Wawrinka reaches first grand slam final
Swiss proves his upset win over Djokovic is no fluke by wearing down Berdych in a serving battle at the Australian Open
Switzerland’s Stanislas Wawrinka backed up his upset of four-time champion Novak Djokovic by reaching his first grand slam final with a 6-3, 6-7 (1-7), 7-6 (7-3), 7-6 (7-4) win over Czech Tomas Berdych in the Australian Open tennis semi-finals on Thursday.
Wawrinka ended a 14-match losing streak against Djokovic with a dramatic five-set, four-hour win in the quarter-finals, then followed that with a dominating performance against Berdych, the 2010 Wimbledon finalist.
“I don’t know what to say. I’m speechless,” he said. “I didn’t expect to make a final in a grand slam – tonight it’s happening.”
The eighth-seeded Wawrinka will meet the winner of Friday’s semi-final showdown between Spain’s Rafael Nadal and Switzerland’s Roger Federer, the 33rd instalment of their rivalry and the first at a grand slam since Nadal knocked Federer out of the Australian Open at the same stage in 2012.
Whoever he plays, Wawrinka will go into the final as an underdog. He has never beaten Nadal in 12 meetings, and has lost all but one of his 14 matches against his countryman Federer.
“I take the confidence from my level in general,” he said. “I know that I’m playing my best tennis.”
Wawrinka has long been in Federer’s shadow as Switzerland’s less-heralded No 2, but he’s been slowly gaining confidence in his game since narrowly losing a heartbreaking marathon match to Djokovic in Melbourne last year.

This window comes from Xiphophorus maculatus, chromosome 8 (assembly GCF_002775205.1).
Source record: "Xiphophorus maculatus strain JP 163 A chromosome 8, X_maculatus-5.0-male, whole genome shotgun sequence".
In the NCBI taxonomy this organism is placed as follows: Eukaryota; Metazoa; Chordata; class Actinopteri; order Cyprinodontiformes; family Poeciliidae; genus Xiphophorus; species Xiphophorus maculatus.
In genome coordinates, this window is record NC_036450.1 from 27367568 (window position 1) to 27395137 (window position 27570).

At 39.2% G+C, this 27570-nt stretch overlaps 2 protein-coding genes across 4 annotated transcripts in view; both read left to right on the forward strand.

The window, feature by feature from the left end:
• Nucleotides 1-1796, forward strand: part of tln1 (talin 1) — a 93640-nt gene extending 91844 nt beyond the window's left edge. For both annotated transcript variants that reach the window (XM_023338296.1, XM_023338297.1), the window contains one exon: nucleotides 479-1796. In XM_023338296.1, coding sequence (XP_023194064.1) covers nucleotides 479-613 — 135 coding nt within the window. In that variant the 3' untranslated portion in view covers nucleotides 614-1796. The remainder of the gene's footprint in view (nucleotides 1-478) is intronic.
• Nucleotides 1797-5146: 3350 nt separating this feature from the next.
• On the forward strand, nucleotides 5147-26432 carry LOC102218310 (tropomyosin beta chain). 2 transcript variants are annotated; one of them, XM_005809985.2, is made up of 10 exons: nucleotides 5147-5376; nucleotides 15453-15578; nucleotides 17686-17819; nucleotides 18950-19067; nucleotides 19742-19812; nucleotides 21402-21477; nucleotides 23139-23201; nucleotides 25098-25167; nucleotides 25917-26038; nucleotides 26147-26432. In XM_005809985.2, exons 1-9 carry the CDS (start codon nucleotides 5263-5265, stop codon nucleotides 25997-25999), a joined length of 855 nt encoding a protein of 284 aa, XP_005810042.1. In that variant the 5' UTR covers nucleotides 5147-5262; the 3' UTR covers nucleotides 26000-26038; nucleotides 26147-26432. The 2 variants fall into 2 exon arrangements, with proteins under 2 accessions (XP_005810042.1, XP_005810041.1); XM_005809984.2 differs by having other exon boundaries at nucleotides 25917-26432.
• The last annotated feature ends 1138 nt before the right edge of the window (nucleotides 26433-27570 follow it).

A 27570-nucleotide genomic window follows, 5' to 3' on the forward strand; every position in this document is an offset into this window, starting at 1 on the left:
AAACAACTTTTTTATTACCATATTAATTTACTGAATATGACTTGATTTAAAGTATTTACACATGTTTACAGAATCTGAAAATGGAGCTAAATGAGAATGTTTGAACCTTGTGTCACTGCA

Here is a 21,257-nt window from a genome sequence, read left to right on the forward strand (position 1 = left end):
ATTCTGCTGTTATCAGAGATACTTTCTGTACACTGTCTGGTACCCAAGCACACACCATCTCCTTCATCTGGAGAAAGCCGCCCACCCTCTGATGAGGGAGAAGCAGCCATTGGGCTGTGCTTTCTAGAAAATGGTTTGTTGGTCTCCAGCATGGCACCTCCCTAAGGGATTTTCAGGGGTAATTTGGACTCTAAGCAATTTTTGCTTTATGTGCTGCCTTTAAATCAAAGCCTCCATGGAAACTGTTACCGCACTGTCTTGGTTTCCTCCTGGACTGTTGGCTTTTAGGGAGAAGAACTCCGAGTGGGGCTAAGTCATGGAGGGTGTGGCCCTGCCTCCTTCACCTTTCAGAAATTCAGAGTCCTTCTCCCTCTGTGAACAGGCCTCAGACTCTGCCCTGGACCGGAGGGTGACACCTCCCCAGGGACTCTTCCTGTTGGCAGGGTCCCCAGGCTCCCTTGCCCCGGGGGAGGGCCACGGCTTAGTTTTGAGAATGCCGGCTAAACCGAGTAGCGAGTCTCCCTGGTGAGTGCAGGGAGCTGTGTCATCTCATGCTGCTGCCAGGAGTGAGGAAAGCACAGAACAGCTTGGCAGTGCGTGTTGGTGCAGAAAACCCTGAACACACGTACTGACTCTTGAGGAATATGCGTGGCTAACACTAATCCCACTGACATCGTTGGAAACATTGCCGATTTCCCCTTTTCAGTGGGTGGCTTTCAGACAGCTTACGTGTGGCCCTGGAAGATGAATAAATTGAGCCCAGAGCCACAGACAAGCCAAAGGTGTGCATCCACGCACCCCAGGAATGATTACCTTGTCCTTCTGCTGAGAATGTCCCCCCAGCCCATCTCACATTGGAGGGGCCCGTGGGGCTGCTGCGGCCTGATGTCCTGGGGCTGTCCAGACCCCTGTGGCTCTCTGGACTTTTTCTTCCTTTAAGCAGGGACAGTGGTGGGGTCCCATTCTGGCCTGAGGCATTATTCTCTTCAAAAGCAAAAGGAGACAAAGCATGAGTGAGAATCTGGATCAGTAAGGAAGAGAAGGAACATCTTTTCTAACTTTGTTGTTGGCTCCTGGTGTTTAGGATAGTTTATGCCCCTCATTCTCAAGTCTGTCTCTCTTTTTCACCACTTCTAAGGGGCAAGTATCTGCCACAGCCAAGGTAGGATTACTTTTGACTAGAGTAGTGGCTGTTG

In April, he hired a new coach – Magnus Norman, a former Swedish player once ranked as high as No 2. Since then, he’s risen to a career-high No 8 in the rankings and reached his first grand slam semi-final at the US Open.
Now he’s taken the next step into the final of a major, where he could meet his good friend and sometime doubles partner Federer.
Wawrinka said he received a text message from Federer on Wednesday night saying he was really happy there were two Swiss players in the semi-finals of a major for the first time.
“I told him, ‘For you it’s normal, for me it’s not normal’,” he joked.
Wawrinka jumped out to an early lead against Berdych, getting the only break of the match when the seventh-seeded Czech player, looking tentative at the start, made several misses on his forehand before driving an easy overhead long.
With neither player giving anything on their service games after that, Berdych was the first to crack in the crucial tiebreakers. He double-faulted twice in the third-set tiebreaker, including on set point, and then again in the fourth-set breaker.
Little separated the two players in the match – Wawrinka won a total of 143 points to Berdych’s 142, while they each made 49 unforced errors. The Swiss player served a little more consistently, though, facing only one break point in the match.
“It’s really hard to find what could be the difference,” Berdych said. “I mean, we both play great. We play a good match. Stan was the one that just took it, and that’s it.”